Land, Guns, Caste, Woman, The Memoir of a Lapsed Revolutionary is a compelling and important account of Gita Ramaswamy’s life as a Tamil Brahmin woman who moved away from her family and upbringing to join the Naxalite movement in the 1970s, and then left the movement to work with Dalits in Telangana as they struggled for wages, land and dignity. The memoir effortlessly weaves together the personal as well as the political facets of her journey. Indeed, it shows how the two cannot be separated at all.
Gita’s parents were so appalled at her becoming a Naxalite that they locked her up and subjected her to electroconvulsive therapy to “rebrainwash” her. Gita suffered from acute depression after leaving the CPI-ML, and learnt that this was common among women “because they usually made immense sacrifices to join the movement and work in it.”
Unlike men, however, most such women didn’t rejoin the mainstream but “stuck to a modicum of the politics that changed their lives. Do we retain our politics because we can’t return to the old family norms? Or is it that we have internalised the politics of change so much that we cannot discard them as men appeared to do?”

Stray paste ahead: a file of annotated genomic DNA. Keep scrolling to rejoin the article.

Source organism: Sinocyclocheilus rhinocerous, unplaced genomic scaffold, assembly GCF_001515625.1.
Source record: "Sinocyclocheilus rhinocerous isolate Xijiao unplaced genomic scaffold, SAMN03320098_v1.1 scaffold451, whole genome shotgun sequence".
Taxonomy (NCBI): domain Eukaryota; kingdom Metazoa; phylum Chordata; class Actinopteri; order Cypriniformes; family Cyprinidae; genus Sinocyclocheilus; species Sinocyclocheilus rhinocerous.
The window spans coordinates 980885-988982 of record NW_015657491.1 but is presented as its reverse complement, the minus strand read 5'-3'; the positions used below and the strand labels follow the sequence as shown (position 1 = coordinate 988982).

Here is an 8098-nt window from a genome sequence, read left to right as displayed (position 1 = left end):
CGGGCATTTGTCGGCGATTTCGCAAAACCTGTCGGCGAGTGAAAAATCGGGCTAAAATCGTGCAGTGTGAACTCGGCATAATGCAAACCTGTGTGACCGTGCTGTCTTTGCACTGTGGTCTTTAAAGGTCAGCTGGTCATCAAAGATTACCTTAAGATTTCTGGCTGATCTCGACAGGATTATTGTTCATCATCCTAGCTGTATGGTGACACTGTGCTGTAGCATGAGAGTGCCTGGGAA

Towards radical activism
In Gita’s case, but also that of her husband Cyril Reddy, the latter seems to have driven their search for finding meaningful forms of political action. Both of them come across as extraordinary in their desire to learn from the poor rather than to preach to them. Indeed, Gita’s critiques of the Naxalites, and the mainstream left, throughout this book is that they think in large generalisations, preach to their followers, and operate in a hierarchical manner. And that they have been caste-blind.
Gita and Cyril started working among balmikis (manual scavengers) in Ghaziabad, teaching them English because that’s what the balmikis wanted. She then moved to Hyderabad to start Hyderabad Book Trust, a publishing house that made available “eclectic” books “that would contribute to raising the level of debate among activists.” But soon, “the old longing for active political life took hold of me again.”
Inspired by the work of people such as Shankar Guha Niyogi in Chhattisgarh, and AK Roy, the Dhanbad-based trade union organiser, Gita established contact with other such radical activists, many of whom had been part of the underground left at one time; some of them had now started NGOs which were “speaking a radical language at the time…they worked with malas, madigas and backward communities to unite them on rights-based issues.”